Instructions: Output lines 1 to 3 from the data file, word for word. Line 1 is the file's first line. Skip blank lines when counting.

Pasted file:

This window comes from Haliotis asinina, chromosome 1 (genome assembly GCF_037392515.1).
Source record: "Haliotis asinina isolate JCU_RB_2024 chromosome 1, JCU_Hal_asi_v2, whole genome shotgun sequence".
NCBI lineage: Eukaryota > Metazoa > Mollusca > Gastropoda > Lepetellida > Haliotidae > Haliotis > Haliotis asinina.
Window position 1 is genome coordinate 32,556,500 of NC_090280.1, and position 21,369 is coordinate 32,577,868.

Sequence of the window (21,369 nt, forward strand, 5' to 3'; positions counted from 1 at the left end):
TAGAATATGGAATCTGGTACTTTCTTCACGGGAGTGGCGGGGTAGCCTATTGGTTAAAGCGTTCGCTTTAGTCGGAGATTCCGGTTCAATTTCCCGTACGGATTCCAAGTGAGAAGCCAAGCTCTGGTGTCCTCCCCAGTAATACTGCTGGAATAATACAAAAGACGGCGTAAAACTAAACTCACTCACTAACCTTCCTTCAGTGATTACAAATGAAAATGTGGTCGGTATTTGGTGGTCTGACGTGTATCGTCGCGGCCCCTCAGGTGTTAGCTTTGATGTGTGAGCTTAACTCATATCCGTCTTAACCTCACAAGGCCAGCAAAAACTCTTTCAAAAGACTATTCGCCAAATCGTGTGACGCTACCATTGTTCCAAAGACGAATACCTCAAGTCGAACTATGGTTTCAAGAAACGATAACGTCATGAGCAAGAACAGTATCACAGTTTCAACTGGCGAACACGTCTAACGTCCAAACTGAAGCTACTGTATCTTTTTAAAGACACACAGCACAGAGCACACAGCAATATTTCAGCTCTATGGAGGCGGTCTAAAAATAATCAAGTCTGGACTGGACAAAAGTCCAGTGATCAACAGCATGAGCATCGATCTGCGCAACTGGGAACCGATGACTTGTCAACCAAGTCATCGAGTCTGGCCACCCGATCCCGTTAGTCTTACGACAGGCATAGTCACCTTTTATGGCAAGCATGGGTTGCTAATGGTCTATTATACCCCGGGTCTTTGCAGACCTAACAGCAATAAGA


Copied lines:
This window comes from Haliotis asinina, chromosome 1 (genome assembly GCF_037392515.1).
Source record: "Haliotis asinina isolate JCU_RB_2024 chromosome 1, JCU_Hal_asi_v2, whole genome shotgun sequence".
NCBI lineage: Eukaryota > Metazoa > Mollusca > Gastropoda > Lepetellida > Haliotidae > Haliotis > Haliotis asinina.